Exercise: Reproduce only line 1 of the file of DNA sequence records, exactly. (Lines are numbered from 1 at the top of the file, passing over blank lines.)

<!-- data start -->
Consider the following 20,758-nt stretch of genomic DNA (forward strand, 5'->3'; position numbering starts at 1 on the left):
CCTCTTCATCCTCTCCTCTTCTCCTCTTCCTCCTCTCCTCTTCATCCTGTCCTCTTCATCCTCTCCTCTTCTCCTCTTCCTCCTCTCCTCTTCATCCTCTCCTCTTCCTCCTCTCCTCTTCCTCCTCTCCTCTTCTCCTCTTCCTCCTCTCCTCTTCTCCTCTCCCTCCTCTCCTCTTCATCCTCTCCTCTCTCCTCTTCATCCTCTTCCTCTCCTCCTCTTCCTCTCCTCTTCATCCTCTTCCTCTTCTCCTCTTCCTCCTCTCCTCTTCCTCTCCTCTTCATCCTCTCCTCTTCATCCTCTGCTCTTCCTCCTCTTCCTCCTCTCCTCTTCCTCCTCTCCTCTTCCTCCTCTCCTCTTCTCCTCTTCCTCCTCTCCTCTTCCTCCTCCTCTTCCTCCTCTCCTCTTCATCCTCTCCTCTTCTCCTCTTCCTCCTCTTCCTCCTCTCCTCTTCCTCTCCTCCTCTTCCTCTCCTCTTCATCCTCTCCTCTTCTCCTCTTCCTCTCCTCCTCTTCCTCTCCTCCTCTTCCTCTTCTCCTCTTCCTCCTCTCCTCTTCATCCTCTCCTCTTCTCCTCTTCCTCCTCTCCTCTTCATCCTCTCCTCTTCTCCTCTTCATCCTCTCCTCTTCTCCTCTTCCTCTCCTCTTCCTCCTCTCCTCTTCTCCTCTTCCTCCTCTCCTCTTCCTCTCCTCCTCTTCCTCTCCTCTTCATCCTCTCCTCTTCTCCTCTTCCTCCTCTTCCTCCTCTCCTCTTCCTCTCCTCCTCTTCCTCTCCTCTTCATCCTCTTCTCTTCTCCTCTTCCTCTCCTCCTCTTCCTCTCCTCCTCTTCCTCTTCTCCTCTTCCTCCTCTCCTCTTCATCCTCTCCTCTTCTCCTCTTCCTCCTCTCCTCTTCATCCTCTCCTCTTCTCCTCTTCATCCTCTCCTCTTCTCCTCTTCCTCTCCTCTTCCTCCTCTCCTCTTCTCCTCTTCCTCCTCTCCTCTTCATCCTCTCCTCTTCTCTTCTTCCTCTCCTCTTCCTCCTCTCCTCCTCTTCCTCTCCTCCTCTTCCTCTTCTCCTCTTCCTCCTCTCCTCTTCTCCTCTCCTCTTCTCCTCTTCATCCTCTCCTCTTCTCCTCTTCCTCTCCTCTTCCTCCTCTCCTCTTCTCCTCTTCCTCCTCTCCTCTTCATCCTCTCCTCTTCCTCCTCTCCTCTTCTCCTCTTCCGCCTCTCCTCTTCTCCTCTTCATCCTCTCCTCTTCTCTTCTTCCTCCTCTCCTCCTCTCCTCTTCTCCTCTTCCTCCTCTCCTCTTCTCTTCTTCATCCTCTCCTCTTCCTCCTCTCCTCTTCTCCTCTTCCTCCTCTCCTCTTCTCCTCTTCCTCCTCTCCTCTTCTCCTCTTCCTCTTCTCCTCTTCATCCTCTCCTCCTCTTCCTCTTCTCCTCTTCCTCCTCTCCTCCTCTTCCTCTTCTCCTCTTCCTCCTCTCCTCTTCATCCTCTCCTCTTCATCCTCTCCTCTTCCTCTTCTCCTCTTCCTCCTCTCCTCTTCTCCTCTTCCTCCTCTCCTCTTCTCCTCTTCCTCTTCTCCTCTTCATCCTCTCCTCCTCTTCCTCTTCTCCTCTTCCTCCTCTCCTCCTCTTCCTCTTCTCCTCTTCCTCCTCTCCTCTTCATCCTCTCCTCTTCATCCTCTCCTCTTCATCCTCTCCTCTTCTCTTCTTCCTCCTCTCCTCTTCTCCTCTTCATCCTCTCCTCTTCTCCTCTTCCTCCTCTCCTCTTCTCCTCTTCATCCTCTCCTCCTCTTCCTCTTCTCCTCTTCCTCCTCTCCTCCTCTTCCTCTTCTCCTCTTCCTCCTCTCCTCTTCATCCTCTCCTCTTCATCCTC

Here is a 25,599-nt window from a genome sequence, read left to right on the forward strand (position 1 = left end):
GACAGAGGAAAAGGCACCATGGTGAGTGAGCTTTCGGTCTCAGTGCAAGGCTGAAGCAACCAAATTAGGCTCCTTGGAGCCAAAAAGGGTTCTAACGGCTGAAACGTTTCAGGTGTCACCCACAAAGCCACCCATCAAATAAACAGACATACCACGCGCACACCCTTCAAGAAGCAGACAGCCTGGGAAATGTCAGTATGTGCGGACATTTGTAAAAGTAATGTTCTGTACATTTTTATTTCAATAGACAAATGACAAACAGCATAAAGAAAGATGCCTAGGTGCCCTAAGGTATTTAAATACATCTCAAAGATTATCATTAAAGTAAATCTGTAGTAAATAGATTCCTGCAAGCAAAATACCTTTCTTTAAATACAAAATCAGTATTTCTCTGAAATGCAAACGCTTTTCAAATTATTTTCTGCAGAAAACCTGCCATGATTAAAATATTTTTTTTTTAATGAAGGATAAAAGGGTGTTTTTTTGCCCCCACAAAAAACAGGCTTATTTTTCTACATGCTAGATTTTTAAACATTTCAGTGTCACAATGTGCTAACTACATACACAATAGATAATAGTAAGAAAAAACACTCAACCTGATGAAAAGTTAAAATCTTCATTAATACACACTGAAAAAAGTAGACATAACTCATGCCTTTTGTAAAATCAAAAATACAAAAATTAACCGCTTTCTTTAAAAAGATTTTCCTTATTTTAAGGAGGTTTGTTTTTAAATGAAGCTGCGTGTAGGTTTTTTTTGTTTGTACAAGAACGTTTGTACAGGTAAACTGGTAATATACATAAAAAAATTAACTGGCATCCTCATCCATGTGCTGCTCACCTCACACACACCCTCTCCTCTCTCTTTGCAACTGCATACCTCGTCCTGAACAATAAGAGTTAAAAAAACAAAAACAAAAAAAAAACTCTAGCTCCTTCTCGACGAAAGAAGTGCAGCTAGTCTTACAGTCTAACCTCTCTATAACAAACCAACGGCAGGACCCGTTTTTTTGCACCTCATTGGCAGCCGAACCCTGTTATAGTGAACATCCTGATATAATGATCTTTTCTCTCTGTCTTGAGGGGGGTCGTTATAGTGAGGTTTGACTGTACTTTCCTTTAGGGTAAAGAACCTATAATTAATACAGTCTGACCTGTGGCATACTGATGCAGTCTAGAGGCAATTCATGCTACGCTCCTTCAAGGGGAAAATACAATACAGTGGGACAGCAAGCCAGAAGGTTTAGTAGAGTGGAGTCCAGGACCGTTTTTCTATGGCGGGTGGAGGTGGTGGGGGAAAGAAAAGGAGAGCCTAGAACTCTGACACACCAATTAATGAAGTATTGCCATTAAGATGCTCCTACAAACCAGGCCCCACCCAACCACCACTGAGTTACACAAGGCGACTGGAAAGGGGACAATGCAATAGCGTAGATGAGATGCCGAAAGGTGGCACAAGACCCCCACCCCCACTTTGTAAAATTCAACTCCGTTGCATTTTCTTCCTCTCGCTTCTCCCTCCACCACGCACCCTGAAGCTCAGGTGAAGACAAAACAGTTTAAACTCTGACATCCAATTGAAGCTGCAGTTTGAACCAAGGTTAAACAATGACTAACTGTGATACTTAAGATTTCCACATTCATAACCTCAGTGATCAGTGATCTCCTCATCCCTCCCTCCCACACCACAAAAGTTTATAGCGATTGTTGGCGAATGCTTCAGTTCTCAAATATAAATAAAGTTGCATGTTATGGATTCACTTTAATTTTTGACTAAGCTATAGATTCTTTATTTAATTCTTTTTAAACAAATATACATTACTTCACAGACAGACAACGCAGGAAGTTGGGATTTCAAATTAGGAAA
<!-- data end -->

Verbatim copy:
Consider the following 20,758-nt stretch of genomic DNA (forward strand, 5'->3'; position numbering starts at 1 on the left):